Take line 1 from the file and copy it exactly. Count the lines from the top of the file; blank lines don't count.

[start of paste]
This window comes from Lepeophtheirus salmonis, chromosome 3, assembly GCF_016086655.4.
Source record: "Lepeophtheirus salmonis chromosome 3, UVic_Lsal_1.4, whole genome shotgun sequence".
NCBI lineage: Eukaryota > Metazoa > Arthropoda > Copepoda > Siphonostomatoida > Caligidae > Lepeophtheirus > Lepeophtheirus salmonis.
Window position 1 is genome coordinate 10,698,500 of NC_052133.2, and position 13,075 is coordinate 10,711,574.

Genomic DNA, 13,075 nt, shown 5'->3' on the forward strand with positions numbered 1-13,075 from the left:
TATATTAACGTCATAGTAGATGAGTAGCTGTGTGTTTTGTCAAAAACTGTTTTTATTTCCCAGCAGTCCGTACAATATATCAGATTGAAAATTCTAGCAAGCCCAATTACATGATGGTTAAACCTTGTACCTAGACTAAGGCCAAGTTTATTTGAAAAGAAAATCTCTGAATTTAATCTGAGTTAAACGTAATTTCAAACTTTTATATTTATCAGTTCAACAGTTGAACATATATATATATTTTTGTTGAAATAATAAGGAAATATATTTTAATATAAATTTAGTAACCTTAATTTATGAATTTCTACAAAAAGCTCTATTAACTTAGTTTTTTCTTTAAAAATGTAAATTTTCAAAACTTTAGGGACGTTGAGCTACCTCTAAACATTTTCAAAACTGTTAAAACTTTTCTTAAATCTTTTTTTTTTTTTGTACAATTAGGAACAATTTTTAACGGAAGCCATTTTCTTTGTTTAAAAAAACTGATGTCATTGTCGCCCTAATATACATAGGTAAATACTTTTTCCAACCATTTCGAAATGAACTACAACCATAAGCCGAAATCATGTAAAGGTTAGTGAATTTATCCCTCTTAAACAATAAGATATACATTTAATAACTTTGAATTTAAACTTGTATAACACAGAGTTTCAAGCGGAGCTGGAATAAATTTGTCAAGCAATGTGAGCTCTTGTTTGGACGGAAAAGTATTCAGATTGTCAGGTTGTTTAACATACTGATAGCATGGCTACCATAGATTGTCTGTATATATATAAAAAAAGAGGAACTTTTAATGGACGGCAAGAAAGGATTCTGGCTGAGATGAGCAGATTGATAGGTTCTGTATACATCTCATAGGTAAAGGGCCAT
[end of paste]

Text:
This window comes from Lepeophtheirus salmonis, chromosome 3, assembly GCF_016086655.4.